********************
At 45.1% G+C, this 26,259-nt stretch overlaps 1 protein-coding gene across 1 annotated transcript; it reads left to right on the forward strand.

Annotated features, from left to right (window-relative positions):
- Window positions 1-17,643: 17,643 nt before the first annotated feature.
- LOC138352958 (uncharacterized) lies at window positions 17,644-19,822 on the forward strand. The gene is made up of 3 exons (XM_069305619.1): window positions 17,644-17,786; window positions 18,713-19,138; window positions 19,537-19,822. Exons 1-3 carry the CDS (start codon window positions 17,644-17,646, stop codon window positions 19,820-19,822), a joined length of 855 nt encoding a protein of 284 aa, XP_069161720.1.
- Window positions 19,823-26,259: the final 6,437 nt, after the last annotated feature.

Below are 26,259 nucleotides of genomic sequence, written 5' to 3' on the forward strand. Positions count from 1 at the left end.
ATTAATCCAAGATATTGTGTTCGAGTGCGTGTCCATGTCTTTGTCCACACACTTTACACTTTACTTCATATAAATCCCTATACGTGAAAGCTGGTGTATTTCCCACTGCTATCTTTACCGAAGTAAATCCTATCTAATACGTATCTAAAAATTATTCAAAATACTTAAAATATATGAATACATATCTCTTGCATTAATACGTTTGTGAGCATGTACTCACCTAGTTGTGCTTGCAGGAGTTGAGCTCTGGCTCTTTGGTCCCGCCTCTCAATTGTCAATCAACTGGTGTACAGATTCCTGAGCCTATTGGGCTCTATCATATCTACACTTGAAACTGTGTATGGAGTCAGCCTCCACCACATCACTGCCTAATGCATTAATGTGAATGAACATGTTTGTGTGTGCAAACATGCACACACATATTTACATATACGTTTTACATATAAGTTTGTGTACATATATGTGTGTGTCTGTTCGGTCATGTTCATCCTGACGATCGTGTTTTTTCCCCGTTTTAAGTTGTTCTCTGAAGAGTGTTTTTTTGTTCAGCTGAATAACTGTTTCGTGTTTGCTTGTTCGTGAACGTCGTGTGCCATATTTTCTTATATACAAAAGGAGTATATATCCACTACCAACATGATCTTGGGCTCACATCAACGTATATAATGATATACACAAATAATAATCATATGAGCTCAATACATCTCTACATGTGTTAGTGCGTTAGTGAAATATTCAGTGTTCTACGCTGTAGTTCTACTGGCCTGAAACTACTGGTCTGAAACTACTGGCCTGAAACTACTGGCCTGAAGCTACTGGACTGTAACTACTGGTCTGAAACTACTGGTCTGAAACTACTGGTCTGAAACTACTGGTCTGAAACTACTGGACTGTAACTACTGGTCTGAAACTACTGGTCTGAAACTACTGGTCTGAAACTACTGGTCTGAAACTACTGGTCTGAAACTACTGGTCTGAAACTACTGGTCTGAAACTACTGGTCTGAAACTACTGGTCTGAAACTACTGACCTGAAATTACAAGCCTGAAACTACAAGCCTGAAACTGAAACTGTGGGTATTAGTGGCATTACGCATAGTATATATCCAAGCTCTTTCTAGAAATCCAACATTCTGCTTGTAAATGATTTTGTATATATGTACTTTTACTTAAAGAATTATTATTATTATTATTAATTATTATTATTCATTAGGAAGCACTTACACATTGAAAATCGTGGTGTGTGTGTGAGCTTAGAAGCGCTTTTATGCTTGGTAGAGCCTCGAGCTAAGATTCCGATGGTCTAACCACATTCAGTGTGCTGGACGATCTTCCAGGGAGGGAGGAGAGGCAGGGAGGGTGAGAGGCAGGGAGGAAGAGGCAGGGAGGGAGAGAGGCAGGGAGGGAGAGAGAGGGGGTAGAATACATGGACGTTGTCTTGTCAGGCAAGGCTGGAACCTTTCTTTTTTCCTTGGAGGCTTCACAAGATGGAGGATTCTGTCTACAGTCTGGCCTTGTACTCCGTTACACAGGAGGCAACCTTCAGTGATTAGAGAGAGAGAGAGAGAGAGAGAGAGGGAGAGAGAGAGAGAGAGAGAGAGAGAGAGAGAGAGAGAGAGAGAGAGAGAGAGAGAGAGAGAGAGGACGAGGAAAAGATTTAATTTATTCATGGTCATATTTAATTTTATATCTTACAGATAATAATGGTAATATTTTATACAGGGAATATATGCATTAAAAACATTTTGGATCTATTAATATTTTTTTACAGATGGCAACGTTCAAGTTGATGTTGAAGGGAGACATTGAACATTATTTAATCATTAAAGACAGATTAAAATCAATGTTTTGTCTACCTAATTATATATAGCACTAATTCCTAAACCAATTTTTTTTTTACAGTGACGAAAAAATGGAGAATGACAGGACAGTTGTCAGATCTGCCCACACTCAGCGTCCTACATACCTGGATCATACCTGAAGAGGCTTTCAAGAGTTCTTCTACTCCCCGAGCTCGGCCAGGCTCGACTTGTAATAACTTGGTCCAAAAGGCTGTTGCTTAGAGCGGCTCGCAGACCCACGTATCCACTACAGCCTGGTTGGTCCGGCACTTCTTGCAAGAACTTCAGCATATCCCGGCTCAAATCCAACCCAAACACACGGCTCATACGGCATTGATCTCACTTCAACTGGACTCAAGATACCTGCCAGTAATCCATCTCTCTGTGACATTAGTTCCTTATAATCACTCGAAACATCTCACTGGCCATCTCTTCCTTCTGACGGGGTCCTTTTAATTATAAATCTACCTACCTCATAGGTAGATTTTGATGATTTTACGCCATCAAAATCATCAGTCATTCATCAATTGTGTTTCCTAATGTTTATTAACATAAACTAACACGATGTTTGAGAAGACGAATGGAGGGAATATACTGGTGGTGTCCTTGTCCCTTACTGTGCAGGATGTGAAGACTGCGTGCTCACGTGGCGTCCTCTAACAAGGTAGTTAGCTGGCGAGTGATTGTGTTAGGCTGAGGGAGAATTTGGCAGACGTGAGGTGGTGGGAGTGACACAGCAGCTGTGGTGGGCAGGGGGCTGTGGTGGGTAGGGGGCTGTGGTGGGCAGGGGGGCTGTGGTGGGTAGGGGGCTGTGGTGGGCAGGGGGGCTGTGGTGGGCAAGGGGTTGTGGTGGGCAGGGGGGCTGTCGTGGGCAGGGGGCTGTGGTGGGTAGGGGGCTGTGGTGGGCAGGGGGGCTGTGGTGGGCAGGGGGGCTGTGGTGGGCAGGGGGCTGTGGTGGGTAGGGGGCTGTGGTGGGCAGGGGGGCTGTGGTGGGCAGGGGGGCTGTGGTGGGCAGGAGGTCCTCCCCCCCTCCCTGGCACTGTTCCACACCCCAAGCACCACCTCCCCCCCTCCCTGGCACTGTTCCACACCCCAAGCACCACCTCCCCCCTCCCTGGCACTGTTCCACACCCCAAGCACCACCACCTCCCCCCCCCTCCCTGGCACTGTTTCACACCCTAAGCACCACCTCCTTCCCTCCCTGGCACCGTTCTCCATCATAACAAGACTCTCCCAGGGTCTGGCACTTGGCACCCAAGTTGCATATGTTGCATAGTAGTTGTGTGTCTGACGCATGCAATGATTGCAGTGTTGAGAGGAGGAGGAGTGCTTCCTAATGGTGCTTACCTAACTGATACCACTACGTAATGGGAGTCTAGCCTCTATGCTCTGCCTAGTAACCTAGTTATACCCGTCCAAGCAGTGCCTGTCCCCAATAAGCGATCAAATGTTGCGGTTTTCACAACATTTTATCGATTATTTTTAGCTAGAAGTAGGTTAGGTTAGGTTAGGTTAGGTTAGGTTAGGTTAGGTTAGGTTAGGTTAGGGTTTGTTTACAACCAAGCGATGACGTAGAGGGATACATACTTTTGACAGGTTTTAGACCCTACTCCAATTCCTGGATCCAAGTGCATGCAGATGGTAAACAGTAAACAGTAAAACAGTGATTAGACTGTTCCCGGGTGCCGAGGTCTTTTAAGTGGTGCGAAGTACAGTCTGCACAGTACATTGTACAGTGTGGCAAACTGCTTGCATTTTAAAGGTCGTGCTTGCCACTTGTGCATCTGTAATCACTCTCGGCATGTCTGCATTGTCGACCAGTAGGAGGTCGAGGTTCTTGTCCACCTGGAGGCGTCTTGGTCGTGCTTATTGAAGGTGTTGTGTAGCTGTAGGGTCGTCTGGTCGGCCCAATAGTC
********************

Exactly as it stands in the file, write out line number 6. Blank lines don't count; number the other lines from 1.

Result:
Below are 26,259 nucleotides of genomic sequence, written 5' to 3' on the forward strand. Positions count from 1 at the left end.